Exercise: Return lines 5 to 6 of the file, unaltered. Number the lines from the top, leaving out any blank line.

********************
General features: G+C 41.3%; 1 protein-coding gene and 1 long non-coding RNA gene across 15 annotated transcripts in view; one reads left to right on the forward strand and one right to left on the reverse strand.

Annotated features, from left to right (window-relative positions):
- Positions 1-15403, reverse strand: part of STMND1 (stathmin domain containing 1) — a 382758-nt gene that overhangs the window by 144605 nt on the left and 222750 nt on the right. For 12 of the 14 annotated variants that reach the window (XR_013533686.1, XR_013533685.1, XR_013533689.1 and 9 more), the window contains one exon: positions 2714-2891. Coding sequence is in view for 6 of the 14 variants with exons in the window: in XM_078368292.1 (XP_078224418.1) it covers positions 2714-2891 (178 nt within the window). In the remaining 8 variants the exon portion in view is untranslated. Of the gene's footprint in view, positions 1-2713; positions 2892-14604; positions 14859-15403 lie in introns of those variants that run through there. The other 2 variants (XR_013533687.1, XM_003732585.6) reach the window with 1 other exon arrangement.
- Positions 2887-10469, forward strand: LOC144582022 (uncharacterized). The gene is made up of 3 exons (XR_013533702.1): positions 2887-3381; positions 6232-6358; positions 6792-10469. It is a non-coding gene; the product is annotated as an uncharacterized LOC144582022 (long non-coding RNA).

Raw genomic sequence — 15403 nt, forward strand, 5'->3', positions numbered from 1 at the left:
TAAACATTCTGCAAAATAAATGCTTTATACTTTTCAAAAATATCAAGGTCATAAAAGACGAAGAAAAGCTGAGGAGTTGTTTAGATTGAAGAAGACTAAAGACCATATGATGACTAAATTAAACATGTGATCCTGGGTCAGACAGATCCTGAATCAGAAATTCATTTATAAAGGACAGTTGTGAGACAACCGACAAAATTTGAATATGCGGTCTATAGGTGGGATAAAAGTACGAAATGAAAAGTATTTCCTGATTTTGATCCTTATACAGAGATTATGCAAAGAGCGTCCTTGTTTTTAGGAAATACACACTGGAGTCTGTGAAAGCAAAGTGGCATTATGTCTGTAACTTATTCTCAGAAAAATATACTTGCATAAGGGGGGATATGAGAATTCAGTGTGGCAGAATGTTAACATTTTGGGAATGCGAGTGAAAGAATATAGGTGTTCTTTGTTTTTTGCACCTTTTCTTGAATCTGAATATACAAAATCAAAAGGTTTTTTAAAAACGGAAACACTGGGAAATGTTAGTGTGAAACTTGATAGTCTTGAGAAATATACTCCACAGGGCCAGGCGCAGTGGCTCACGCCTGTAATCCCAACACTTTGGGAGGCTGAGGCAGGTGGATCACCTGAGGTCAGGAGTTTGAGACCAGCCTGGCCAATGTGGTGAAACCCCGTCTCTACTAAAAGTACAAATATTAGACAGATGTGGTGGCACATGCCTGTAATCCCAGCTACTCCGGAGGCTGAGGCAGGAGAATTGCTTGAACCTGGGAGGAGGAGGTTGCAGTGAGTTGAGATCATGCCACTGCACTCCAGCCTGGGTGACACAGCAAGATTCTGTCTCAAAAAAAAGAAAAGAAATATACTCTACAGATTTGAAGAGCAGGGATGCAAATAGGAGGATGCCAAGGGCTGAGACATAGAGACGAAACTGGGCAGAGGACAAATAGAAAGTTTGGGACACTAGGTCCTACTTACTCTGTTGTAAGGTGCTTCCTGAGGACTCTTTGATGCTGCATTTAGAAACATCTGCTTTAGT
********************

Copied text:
Raw genomic sequence — 15403 nt, forward strand, 5'->3', positions numbered from 1 at the left:
TAAACATTCTGCAAAATAAATGCTTTATACTTTTCAAAAATATCAAGGTCATAAAAGACGAAGAAAAGCTGAGGAGTTGTTTAGATTGAAGAAGACTAAAGACCATATGATGACTAAATTAAACATGTGATCCTGGGTCAGACAGATCCTGAATCAGAAATTCATTTATAAAGGACAGTTGTGAGACAACCGACAAAATTTGAATATGCGGTCTATAGGTGGGATAAAAGTACGAAATGAAAAGTATTTCCTGATTTTGATCCTTATACAGAGATTATGCAAAGAGCGTCCTTGTTTTTAGGAAATACACACTGGAGTCTGTGAAAGCAAAGTGGCATTATGTCTGTAACTTATTCTCAGAAAAATATACTTGCATAAGGGGGGATATGAGAATTCAGTGTGGCAGAATGTTAACATTTTGGGAATGCGAGTGAAAGAATATAGGTGTTCTTTGTTTTTTGCACCTTTTCTTGAATCTGAATATACAAAATCAAAAGGTTTTTTAAAAACGGAAACACTGGGAAATGTTAGTGTGAAACTTGATAGTCTTGAGAAATATACTCCACAGGGCCAGGCGCAGTGGCTCACGCCTGTAATCCCAACACTTTGGGAGGCTGAGGCAGGTGGATCACCTGAGGTCAGGAGTTTGAGACCAGCCTGGCCAATGTGGTGAAACCCCGTCTCTACTAAAAGTACAAATATTAGACAGATGTGGTGGCACATGCCTGTAATCCCAGCTACTCCGGAGGCTGAGGCAGGAGAATTGCTTGAACCTGGGAGGAGGAGGTTGCAGTGAGTTGAGATCATGCCACTGCACTCCAGCCTGGGTGACACAGCAAGATTCTGTCTCAAAAAAAAGAAAAGAAATATACTCTACAGATTTGAAGAGCAGGGATGCAAATAGGAGGATGCCAAGGGCTGAGACATAGAGACGAAACTGGGCAGAGGACAAATAGAAAGTTTGGGACACTAGGTCCTACTTACTCTGTTGTAAGGTGCTTCCTGAGGACTCTTTGATGCTGCATTTAGAAACATCTGCTTTAGT